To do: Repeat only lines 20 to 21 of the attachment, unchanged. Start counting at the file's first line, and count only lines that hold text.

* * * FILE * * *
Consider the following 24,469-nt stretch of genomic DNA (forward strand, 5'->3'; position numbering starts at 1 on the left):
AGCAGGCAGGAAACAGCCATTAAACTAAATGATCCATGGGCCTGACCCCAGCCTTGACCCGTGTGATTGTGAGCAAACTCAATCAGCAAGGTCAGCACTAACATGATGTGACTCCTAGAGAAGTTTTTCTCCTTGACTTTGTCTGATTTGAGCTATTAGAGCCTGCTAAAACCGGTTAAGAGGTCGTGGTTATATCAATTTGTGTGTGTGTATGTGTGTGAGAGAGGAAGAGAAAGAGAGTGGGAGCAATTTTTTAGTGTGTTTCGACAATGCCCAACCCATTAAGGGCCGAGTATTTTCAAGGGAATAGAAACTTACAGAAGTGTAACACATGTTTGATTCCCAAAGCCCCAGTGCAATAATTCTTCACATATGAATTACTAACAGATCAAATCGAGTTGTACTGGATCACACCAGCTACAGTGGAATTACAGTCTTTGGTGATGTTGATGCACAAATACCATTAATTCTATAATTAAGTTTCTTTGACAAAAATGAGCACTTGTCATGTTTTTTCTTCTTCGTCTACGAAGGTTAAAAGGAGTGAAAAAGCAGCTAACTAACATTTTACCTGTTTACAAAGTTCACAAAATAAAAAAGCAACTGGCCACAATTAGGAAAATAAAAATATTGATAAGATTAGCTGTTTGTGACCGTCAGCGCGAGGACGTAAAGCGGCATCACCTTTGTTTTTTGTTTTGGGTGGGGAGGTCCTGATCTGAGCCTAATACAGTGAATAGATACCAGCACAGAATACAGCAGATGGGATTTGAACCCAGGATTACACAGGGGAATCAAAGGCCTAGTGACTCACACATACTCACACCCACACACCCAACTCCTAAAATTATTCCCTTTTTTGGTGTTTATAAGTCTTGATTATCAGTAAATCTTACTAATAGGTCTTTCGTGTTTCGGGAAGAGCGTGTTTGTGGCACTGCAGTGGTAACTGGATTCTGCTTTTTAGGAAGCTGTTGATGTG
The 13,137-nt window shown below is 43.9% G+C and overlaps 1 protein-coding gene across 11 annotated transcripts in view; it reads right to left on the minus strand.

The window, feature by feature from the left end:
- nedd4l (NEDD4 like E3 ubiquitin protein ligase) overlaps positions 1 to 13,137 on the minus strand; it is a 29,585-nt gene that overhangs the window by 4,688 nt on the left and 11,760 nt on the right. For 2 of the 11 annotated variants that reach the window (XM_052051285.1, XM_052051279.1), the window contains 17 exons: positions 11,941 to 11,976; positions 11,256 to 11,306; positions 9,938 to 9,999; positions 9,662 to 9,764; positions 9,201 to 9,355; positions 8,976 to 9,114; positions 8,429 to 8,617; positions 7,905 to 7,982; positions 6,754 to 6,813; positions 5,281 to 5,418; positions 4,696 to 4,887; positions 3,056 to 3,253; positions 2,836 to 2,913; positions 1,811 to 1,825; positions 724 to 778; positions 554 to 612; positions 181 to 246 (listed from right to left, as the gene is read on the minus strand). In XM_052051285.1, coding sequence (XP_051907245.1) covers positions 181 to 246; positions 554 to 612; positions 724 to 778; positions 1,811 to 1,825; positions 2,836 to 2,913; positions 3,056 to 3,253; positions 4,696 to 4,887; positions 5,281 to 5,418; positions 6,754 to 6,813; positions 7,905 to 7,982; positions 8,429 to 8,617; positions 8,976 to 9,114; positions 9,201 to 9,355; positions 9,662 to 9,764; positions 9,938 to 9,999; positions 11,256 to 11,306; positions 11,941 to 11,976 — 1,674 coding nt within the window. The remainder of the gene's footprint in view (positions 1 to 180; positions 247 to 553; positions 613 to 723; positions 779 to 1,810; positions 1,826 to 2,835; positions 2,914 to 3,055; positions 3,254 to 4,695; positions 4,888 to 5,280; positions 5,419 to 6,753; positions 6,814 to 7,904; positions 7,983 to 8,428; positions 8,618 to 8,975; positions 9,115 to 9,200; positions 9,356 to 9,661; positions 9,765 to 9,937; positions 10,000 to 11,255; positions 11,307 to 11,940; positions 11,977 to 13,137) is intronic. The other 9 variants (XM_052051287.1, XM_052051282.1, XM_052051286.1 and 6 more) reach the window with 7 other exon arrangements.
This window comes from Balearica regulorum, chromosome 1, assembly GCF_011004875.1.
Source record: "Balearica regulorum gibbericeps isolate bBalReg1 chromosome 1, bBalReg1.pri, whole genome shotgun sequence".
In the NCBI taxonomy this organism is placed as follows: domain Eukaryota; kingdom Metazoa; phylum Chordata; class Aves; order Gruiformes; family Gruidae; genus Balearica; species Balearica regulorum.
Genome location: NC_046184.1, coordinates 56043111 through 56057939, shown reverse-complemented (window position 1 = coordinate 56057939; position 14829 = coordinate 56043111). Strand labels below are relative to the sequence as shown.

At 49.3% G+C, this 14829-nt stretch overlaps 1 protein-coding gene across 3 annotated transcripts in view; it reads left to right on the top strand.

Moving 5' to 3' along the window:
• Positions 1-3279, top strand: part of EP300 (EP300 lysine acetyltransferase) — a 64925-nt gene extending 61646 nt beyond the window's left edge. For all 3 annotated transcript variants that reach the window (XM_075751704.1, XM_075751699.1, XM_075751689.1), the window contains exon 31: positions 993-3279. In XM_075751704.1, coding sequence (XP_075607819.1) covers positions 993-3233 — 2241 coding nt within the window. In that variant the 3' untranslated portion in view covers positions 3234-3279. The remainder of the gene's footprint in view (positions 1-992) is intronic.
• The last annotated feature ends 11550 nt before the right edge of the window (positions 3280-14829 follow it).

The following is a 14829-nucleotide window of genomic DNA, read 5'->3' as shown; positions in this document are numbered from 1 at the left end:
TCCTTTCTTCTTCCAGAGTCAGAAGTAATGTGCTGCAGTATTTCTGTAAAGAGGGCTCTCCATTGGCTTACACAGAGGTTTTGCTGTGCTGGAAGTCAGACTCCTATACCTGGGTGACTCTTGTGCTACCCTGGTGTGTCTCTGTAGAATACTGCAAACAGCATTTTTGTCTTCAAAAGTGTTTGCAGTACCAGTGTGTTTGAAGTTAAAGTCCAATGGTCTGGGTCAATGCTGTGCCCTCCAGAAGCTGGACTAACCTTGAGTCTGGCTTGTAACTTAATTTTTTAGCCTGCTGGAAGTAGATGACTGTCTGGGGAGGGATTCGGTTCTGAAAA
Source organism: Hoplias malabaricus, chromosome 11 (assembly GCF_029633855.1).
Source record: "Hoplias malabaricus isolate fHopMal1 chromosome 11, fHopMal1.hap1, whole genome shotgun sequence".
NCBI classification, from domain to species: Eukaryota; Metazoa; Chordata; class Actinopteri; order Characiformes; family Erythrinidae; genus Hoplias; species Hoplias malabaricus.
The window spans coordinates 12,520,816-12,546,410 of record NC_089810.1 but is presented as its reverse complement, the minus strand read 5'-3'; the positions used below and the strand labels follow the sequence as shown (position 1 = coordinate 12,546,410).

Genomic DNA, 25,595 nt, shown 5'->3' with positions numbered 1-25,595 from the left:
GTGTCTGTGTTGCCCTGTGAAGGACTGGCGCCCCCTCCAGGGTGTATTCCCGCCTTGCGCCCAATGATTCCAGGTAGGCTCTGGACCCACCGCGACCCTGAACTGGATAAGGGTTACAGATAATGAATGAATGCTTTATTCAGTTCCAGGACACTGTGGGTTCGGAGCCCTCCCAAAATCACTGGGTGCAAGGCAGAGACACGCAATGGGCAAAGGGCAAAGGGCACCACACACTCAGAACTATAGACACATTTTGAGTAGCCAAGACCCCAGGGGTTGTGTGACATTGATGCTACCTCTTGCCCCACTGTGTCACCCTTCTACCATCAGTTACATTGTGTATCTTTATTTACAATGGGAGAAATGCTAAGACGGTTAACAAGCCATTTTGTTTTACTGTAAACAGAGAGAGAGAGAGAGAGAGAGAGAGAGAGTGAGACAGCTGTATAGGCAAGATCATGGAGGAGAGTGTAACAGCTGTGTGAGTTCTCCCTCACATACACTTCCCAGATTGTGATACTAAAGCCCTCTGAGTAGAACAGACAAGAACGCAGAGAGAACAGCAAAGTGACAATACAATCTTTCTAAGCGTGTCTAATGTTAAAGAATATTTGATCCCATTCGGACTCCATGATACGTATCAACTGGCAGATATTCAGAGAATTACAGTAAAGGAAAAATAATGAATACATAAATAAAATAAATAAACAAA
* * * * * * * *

Genomic DNA, 25,595 nt, shown 5'->3' with positions numbered 1-25,595 from the left:
GTGTCTGTGTTGCCCTGTGAAGGACTGGCGCCCCCTCCAGGGTGTATTCCCGCCTTGCGCCCAATGATTCCAGGTAGGCTCTGGACCCACCGCGACCCTGAACTGGATAAGGGTTACAGATAATGAATGAATGCTTTATTCAGTTCCAGGACACTGTGGGTTCGGAGCCCTCCCAAAATCACTGGGTGCAAGGCAGAGACACGCAATGGGCAAAGGGCAAAGGGCACCACACACTCAGAACTATAGACACATTTTGAGTAGCCAAGACCCCAGGGGTTGTGTGACATTGATGCTACCTCTTGCCCCACTGTGTCACCCTTCTACCATCAGTTACATTGTGTATCTTTATTTACAATGGGAGAAATGCTAAGACGGTTAACAAGCCATTTTGTTTTACTGTAAACAGAGAGAGAGAGAGAGAGAGAGAGAGAGAGTGAGACAGCTGTATAGGCAAGATCATGGAGGAGAGTGTAACAGCTGTGTGAGTTCTCCCTCACATACACTTCCCAGATTGTGATACTAAAGCCCTCTGAGTAGAACAGACAAGAACGCAGAGAGAACAGCAAAGTGACAATACAATCTTTCTAAGCGTGTCTAATGTTAAAGAATATTTGATCCCATTCGGACTCCATGATACGTATCAACTGGCAGATATTCAGAGAATTACAGTAAAGGAAAAATAATGAATACATAAATAAAATAAATAAACAAA